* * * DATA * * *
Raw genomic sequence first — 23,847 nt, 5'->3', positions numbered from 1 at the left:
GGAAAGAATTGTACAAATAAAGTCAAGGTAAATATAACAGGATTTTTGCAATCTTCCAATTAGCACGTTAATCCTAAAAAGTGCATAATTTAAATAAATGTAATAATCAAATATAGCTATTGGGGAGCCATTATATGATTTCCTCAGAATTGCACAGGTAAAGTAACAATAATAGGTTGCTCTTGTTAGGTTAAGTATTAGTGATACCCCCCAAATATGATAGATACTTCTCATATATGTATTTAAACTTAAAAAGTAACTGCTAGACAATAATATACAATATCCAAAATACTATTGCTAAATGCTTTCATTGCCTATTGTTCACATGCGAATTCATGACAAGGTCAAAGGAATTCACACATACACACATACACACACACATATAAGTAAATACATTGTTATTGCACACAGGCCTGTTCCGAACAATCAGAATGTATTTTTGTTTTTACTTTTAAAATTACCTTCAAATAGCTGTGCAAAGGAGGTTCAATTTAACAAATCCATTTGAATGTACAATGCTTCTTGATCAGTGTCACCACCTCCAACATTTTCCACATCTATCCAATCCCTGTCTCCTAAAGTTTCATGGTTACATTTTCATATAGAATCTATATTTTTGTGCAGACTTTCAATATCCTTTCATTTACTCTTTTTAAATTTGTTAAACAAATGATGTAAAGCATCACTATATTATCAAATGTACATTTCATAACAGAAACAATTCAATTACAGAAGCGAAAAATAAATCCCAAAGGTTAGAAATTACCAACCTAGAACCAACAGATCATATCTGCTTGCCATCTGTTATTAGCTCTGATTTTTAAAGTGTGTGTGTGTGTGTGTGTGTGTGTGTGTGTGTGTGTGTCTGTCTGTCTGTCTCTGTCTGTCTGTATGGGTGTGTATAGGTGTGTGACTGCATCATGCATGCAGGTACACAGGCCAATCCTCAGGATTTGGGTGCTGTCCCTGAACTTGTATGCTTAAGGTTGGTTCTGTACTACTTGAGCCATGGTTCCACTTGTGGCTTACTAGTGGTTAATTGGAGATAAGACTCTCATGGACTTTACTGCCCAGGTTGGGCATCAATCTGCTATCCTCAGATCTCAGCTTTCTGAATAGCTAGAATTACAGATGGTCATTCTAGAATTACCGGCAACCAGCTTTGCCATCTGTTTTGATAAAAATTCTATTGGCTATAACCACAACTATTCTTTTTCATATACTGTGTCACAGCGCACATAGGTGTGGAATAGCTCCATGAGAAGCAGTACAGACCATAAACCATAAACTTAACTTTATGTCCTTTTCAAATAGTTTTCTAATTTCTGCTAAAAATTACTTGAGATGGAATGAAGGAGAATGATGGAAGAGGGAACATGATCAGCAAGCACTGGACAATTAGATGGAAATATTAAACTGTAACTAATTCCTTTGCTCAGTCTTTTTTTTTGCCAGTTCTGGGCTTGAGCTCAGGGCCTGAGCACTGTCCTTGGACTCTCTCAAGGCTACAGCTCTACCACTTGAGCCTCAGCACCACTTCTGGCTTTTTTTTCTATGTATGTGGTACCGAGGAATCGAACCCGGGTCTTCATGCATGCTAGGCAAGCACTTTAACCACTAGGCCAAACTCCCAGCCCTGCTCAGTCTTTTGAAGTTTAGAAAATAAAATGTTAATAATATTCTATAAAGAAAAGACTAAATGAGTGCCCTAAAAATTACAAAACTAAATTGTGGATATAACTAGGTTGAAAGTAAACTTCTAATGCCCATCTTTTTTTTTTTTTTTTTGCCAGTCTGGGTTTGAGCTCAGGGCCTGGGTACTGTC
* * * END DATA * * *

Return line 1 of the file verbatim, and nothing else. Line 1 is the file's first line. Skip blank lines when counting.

Raw genomic sequence first — 23,847 nt, 5'->3', positions numbered from 1 at the left: